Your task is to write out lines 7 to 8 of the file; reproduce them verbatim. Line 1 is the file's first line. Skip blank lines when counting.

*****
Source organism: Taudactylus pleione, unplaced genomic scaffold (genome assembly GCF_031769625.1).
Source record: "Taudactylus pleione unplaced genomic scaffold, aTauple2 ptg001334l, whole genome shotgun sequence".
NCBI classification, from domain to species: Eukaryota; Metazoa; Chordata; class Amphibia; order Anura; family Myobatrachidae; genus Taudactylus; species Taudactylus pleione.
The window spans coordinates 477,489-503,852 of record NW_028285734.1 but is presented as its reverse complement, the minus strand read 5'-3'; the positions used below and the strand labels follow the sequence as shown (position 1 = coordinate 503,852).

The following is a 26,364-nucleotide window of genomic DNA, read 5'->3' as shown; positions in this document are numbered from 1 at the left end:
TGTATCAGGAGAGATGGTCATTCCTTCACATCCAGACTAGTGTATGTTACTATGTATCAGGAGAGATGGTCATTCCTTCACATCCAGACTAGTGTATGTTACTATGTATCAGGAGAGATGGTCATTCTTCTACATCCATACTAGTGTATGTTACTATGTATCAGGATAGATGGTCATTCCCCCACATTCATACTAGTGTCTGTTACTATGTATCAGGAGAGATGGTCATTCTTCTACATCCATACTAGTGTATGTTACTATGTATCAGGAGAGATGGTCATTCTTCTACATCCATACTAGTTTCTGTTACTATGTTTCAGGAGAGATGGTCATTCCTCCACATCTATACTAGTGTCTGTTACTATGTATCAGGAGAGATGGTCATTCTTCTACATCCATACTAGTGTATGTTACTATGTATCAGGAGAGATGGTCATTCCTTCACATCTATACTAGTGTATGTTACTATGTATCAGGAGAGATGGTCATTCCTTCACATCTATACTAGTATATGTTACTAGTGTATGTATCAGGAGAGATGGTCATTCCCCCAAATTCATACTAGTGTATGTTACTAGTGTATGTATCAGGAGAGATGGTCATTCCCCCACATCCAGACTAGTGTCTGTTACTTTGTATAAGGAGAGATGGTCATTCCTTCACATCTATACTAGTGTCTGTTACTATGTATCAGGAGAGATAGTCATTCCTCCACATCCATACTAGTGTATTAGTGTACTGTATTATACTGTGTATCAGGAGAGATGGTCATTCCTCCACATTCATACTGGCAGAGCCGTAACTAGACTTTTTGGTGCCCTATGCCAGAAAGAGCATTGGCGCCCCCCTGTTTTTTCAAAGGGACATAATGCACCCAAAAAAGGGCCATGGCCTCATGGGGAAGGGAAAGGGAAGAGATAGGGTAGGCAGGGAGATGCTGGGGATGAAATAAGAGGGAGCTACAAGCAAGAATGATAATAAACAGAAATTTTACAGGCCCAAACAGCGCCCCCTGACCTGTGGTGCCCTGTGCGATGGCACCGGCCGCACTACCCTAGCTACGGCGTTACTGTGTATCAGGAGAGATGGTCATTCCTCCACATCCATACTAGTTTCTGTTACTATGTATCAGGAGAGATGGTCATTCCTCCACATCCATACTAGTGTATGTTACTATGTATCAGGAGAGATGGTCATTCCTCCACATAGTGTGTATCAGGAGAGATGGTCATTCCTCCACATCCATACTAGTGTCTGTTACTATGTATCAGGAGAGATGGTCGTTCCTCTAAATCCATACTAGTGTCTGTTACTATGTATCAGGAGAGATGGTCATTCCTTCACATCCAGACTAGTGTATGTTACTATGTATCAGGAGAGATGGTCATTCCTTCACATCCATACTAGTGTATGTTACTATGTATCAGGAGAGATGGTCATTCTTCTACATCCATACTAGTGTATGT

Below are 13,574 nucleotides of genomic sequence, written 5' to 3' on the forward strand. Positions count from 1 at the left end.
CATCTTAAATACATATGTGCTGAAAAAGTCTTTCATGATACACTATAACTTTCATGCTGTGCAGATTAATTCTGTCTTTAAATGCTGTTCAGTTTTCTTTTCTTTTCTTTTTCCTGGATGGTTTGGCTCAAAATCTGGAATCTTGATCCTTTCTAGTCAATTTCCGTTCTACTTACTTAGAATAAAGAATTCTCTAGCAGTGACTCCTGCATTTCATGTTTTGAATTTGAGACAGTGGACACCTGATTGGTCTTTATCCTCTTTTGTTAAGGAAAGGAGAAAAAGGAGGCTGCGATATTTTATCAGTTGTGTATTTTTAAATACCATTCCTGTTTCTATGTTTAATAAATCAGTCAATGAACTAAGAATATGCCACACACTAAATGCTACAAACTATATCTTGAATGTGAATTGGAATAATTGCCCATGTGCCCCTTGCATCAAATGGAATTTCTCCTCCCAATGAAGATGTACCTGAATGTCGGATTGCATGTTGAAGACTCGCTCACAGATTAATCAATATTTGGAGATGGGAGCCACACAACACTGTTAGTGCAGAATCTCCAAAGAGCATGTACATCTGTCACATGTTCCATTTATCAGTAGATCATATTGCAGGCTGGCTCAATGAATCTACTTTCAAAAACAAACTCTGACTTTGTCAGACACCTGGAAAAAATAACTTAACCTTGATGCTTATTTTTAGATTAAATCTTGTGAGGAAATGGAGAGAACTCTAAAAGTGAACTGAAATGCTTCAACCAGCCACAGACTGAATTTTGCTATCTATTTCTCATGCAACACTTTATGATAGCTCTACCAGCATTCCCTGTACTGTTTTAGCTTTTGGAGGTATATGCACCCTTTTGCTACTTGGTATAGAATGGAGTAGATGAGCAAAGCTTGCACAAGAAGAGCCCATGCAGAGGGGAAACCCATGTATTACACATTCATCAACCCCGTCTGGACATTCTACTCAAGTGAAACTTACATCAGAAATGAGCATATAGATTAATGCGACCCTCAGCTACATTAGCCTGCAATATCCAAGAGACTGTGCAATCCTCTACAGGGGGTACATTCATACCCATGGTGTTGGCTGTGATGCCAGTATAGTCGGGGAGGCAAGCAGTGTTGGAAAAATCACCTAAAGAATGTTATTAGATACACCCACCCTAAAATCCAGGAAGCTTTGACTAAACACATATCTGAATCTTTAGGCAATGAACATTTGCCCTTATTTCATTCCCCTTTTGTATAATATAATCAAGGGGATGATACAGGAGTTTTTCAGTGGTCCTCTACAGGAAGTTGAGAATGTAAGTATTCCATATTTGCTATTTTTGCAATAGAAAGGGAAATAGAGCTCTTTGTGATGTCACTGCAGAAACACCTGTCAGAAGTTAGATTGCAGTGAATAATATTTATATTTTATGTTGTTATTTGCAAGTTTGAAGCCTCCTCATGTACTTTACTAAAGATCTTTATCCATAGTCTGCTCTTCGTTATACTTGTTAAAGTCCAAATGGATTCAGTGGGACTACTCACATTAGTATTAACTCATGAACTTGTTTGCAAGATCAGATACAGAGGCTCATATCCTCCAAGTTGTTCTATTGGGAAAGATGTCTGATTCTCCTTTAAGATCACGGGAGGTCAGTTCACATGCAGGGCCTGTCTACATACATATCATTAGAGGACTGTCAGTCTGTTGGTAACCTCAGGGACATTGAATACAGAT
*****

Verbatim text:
Below are 13,574 nucleotides of genomic sequence, written 5' to 3' on the forward strand. Positions count from 1 at the left end.
CATCTTAAATACATATGTGCTGAAAAAGTCTTTCATGATACACTATAACTTTCATGCTGTGCAGATTAATTCTGTCTTTAAATGCTGTTCAGTTTTCTTTTCTTTTCTTTTTCCTGGATGGTTTGGCTCAAAATCTGGAATCTTGATCCTTTCTAGTCAATTTCCGTTCTACTTACTTAGAATAAAGAATTCTCTAGCAGTGACTCCTGCATTTCATGTTTTGAATTTGAGACAGTGGACACCTGATTGGTCTTTATCCTCTTTTGTTAAGGAAAGGAGAAAAAGGAGGCTGCGATATTTTATCAGTTGTGTATTTTTAAATACCATTCCTGTTTCTATGTTTAATAAATCAGTCAATGAACTAAGAATATGCCACACACTAAATGCTACAAACTATATCTTGAATGTGAATTGGAATAATTGCCCATGTGCCCCTTGCATCAAATGGAATTTCTCCTCCCAATGAAGATGTACCTGAATGTCGGATTGCATGTTGAAGACTCGCTCACAGATTAATCAATATTTGGAGATGGGAGCCACACAACACTGTTAGTGCAGAATCTCCAAAGAGCATGTACATCTGTCACATGTTCCATTTATCAGTAGATCATATTGCAGGCTGGCTCAATGAATCTACTTTCAAAAACAAACTCTGACTTTGTCAGACACCTGGAAAAAATAACTTAACCTTGATGCTTATTTTTAGATTAAATCTTGTGAGGAAATGGAGAGAACTCTAAAAGTGAACTGAAATGCTTCAACCAGCCACAGACTGAATTTTGCTATCTATTTCTCATGCAACACTTTATGATAGCTCTACCAGCATTCCCTGTACTGTTTTAGCTTTTGGAGGTATATGCACCCTTTTGCTACTTGGTATAGAATGGAGTAGATGAGCAAAGCTTGCACAAGAAGAGCCCATGCAGAGGGGAAACCCATGTATTACACATTCATCAACCCCGTCTGGACATTCTACTCAAGTGAAACTTACATCAGAAATGAGCATATAGATTAATGCGACCCTCAGCTACATTAGCCTGCAATATCCAAGAGACTGTGCAATCCTCTACAGGGGGTACATTCATACCCATGGTGTTGGCTGTGATGCCAGTATAGTCGGGGAGGCAAGCAGTGTTGGAAAAATCACCTAAAGAATGTTATTAGATACACCCACCCTAAAATCCAGGAAGCTTTGACTAAACACATATCTGAATCTTTAGGCAATGAACATTTGCCCTTATTTCATTCCCCTTTTGTATAATATAATCAAGGGGATGATACAGGAGTTTTTCAGTGGTCCTCTACAGGAAGTTGAGAATGTAAGTATTCCATATTTGCTATTTTTGCAATAGAAAGGGAAATAGAGCTCTTTGTGATGTCACTGCAGAAACACCTGTCAGAAGTTAGATTGCAGTGAATAATATTTATATTTTATGTTGTTATTTGCAAGTTTGAAGCCTCCTCATGTACTTTACTAAAGATCTTTATCCATAGTCTGCTCTTCGTTATACTTGTTAAAGTCCAAATGGATTCAGTGGGACTACTCACATTAGTATTAACTCATGAACTTGTTTGCAAGATCAGATACAGAGGCTCATATCCTCCAAGTTGTTCTATTGGGAAAGATGTCTGATTCTCCTTTAAGATCACGGGAGGTCAGTTCACATGCAGGGCCTGTCTACATACATATCATTAGAGGACTGTCAGTCTGTTGGTAACCTCAGGGACATTGAATACAGAT